One of the world’s foremost exponents of the “pluralist” position as the most adequate Christian theological account of religious diversity turns to a new and urgent issue facing the community of world religions. For Paul Knitter, the spectre of environmental and social injustice looms over any serious discussion of humankind’s future. As urgent as it is to have peace among the world’s believers to achieve peace among nations, it is urgent that these communities unite in understanding and defending of the earth. In One Earth Many Religions Knitter looks back at his own “dialogical odyssey” and forward to the way that interfaith encounters and dialogue must focus attention on new challenges. Nothing less than enlisting the commitment of the world’s religions on the task of saving our common home will do. In making that case, Knitter makes clear the complex structurespolitical, economic, and social as well as religious – that face those who approach this task. While articulating a “this-worldly soteriology” necessary to overcome our eco-human plight, Knitter offers practical considerations on actions and projects that have and should have been undertaken to stem the tide of environmental and human suffering. The global crisis is both at the center of One Earth Many Religions and a test case for Knitter and others engaged in the dialogue of religions. Can religious differences concerning the nature of the transcendent themselves be transcended in order to promote eco-human well-being? The issue seems basic and clearif interreligious dialogue cannot effect such a change, then one must question whether religion is of any use whatsoever.
Magonet, Jonathan. Talking to the Other: Jewish Interfaith Dialogue with Christians and Muslims. New York: I.B. Taurus, 2003.
Rabbi Jonathan Magonet has long been engaged in a dialogue between Jews and Muslims. For over 30 years he has organized the annual Jewish-Christian-Muslim student conference inBasle, and has lectured on these themes, and participated himself in interfaith conferences all over the world. In this book he explores the issues that arise in such an encounter, the traps that so easily hinder relationships, and the historical and theological problems to be confronted once a basis of trust has been established. As well as examining specific areas that need to be addressed in the Jewish encounter with Christians and Muslims, he challenges the Jewish community to broaden its commitment to interfaith dialogue in a complex and rapidly changing world.
May, John D’Arcy, ed. Pluralism and the Religions: The Theological and Political Dimensions. London: Cassell, 1998.
Inter-religious dialogue usually takes place between middle-class, relatively affluent men. It is bogged in the patriarchal history of the religions, and sidesteps both the global dialogue of women, and the real life experience of pluralism among the poor. Conducted from a Christian perspective in non-Christian societies, it also takes place in the context of a religion which is itself a Western import. This collection of essays was born inIreland, a country in which Christian responses to pluralism have so far failed, and it marks the 50th anniversary of theIrishSchoolof Ecumenics. Here Asian and European theologians suggest that a new approach to pluralism is needed, dealing with topics such as poverty, the arms race, the ecological and feminist movements. Contributors consider both the theological dimension and the political dimension, underlining the team’s conviction that it is in the real world that the history of salvation happens and the kingdom of God is created.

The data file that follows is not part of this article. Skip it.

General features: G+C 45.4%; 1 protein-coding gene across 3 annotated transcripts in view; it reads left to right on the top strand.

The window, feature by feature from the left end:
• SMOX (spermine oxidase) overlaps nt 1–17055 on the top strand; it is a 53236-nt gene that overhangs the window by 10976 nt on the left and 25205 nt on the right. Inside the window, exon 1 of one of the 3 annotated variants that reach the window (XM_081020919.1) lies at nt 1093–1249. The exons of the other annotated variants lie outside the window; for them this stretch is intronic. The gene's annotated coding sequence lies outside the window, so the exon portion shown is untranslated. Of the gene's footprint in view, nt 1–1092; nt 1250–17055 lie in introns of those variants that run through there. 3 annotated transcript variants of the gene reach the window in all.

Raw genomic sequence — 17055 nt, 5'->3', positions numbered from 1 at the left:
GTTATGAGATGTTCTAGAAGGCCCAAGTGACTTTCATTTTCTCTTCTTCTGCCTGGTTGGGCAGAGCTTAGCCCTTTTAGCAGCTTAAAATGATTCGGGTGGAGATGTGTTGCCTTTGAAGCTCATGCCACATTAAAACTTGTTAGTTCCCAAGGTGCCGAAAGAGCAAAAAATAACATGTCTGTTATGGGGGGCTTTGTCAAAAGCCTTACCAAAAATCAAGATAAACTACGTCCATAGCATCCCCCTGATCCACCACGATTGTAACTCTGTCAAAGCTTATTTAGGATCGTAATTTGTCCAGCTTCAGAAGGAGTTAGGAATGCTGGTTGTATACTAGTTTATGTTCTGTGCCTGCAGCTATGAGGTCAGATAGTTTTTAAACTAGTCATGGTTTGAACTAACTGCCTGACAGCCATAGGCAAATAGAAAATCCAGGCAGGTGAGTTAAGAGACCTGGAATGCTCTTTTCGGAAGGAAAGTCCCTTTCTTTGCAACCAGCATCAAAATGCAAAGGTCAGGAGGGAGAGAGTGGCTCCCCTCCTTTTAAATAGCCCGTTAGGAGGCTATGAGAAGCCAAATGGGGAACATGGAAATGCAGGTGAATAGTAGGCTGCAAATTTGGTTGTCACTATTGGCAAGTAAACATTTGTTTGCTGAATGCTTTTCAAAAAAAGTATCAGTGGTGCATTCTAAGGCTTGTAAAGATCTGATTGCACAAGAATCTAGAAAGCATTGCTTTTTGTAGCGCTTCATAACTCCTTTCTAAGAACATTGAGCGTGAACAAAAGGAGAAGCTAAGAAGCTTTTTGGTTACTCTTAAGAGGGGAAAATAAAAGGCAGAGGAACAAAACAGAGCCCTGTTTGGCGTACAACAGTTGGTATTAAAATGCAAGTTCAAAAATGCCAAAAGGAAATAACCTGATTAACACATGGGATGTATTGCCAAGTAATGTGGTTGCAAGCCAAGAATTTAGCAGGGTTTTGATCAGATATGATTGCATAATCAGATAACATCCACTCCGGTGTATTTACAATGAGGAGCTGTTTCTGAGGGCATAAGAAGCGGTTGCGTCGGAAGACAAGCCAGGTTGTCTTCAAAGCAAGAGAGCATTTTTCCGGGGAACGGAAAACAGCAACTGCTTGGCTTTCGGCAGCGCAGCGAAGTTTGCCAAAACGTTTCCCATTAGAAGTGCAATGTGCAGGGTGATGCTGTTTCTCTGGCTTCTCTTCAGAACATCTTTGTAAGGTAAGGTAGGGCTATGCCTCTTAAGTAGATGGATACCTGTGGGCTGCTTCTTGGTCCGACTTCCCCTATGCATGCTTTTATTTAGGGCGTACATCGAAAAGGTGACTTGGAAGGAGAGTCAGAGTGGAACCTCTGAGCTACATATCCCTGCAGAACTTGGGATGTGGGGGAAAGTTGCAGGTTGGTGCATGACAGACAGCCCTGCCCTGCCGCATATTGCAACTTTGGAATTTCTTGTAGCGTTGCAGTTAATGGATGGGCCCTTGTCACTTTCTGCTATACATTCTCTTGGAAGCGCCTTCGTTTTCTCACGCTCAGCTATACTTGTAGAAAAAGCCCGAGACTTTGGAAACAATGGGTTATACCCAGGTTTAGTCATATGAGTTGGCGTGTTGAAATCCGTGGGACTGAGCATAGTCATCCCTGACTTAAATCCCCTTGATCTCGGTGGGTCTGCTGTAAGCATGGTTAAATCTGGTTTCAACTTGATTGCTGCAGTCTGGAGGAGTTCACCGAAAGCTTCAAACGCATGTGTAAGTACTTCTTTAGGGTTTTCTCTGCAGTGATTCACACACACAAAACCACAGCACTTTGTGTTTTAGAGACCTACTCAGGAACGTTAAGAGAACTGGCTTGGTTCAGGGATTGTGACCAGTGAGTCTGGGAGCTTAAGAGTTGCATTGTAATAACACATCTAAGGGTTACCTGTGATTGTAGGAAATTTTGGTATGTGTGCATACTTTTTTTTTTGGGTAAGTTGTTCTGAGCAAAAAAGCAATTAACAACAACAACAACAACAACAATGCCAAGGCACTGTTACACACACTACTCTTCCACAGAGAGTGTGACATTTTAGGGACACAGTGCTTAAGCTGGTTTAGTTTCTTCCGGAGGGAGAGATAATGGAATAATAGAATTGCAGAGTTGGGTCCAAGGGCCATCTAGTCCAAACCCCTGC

Mays, Rebecca Kratz, ed. Interfaith Dialogue at the Grass Roots. Philadelphia: Ecumenical Press, 2009.
When diverse faiths come together the encounter can be intense, awkward, even violent, but creating a dialogue can help reconcile differences. We can sustain respect and create peace with “the other” without doing harm to the sincerity of our own particular religious tradition. In the process, everyone learns and grows, experiencing greater religious tolerance and understanding.
The contributors to Interfaith Dialogue at the Grass Roots consider the patience and passion involved in promoting such interfaith activities. The essays seek to empower rabbis, imams, pastors, and their congregants to take up the work of interreligious dialogue as a peacemaking activity. The book provides guidelines for conducting interfaith encounters, showing how storytelling and conversations can make these meetings productive and constructive. Additional chapters reveal how to establish and inspire peace. Lastly, Joseph Stoutzenberger writes questions for reflection and suggestions for action at the end of each chapter.
McCarthy, Kate. Interfaith Encounters in America. Piscataway, NJ: Rutgers University Press, 2007.